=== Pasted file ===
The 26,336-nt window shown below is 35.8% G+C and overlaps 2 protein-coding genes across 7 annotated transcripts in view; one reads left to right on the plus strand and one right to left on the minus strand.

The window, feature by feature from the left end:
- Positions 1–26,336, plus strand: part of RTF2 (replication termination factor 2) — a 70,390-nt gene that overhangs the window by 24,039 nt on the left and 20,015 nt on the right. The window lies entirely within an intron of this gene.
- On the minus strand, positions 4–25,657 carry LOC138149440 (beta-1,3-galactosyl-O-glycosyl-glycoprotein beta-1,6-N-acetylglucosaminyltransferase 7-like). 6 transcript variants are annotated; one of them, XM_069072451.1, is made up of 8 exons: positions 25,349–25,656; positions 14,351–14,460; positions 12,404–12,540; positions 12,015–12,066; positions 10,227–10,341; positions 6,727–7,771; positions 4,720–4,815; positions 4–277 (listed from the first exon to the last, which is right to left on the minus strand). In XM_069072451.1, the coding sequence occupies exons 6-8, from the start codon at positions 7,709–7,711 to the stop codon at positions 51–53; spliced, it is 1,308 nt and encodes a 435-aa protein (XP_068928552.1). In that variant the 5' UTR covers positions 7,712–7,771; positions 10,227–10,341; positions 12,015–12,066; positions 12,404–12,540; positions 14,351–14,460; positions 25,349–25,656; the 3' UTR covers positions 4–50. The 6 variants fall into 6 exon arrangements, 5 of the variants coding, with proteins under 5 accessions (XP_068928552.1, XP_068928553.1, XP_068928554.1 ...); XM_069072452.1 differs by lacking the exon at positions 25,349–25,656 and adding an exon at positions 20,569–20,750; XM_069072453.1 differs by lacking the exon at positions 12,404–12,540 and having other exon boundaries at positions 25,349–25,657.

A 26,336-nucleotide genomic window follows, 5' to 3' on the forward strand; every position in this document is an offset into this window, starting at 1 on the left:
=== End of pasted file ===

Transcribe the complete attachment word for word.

The 26,336-nt window shown below is 35.8% G+C and overlaps 2 protein-coding genes across 7 annotated transcripts in view; one reads left to right on the plus strand and one right to left on the minus strand.

The window, feature by feature from the left end:
- Positions 1–26,336, plus strand: part of RTF2 (replication termination factor 2) — a 70,390-nt gene that overhangs the window by 24,039 nt on the left and 20,015 nt on the right. The window lies entirely within an intron of this gene.
- On the minus strand, positions 4–25,657 carry LOC138149440 (beta-1,3-galactosyl-O-glycosyl-glycoprotein beta-1,6-N-acetylglucosaminyltransferase 7-like). 6 transcript variants are annotated; one of them, XM_069072451.1, is made up of 8 exons: positions 25,349–25,656; positions 14,351–14,460; positions 12,404–12,540; positions 12,015–12,066; positions 10,227–10,341; positions 6,727–7,771; positions 4,720–4,815; positions 4–277 (listed from the first exon to the last, which is right to left on the minus strand). In XM_069072451.1, the coding sequence occupies exons 6-8, from the start codon at positions 7,709–7,711 to the stop codon at positions 51–53; spliced, it is 1,308 nt and encodes a 435-aa protein (XP_068928552.1). In that variant the 5' UTR covers positions 7,712–7,771; positions 10,227–10,341; positions 12,015–12,066; positions 12,404–12,540; positions 14,351–14,460; positions 25,349–25,656; the 3' UTR covers positions 4–50. The 6 variants fall into 6 exon arrangements, 5 of the variants coding, with proteins under 5 accessions (XP_068928552.1, XP_068928553.1, XP_068928554.1 ...); XM_069072452.1 differs by lacking the exon at positions 25,349–25,656 and adding an exon at positions 20,569–20,750; XM_069072453.1 differs by lacking the exon at positions 12,404–12,540 and having other exon boundaries at positions 25,349–25,657.

A 26,336-nucleotide genomic window follows, 5' to 3' on the forward strand; every position in this document is an offset into this window, starting at 1 on the left: